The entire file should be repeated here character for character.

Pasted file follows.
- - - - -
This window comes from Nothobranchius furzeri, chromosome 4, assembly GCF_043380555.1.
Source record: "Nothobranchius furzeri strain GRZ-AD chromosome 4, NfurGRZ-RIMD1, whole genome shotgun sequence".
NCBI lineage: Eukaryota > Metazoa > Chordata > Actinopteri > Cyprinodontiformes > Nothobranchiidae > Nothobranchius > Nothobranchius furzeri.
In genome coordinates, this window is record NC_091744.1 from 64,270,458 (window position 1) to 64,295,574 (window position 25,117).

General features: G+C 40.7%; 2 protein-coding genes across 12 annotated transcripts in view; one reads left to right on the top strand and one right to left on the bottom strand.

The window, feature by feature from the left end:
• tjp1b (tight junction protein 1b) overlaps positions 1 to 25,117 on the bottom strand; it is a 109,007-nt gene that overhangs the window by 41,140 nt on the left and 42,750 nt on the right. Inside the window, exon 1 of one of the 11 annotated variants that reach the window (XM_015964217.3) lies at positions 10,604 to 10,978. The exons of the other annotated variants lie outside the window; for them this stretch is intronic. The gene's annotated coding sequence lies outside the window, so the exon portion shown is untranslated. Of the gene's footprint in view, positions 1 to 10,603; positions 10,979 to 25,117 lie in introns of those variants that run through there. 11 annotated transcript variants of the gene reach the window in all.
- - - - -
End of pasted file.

This window comes from Nothobranchius furzeri, chromosome 4, assembly GCF_043380555.1.
Source record: "Nothobranchius furzeri strain GRZ-AD chromosome 4, NfurGRZ-RIMD1, whole genome shotgun sequence".
NCBI lineage: Eukaryota > Metazoa > Chordata > Actinopteri > Cyprinodontiformes > Nothobranchiidae > Nothobranchius > Nothobranchius furzeri.
In genome coordinates, this window is record NC_091744.1 from 64,270,458 (window position 1) to 64,295,574 (window position 25,117).

General features: G+C 40.7%; 2 protein-coding genes across 12 annotated transcripts in view; one reads left to right on the top strand and one right to left on the bottom strand.

The window, feature by feature from the left end:
• tjp1b (tight junction protein 1b) overlaps positions 1 to 25,117 on the bottom strand; it is a 109,007-nt gene that overhangs the window by 41,140 nt on the left and 42,750 nt on the right. Inside the window, exon 1 of one of the 11 annotated variants that reach the window (XM_015964217.3) lies at positions 10,604 to 10,978. The exons of the other annotated variants lie outside the window; for them this stretch is intronic. The gene's annotated coding sequence lies outside the window, so the exon portion shown is untranslated. Of the gene's footprint in view, positions 1 to 10,603; positions 10,979 to 25,117 lie in introns of those variants that run through there. 11 annotated transcript variants of the gene reach the window in all.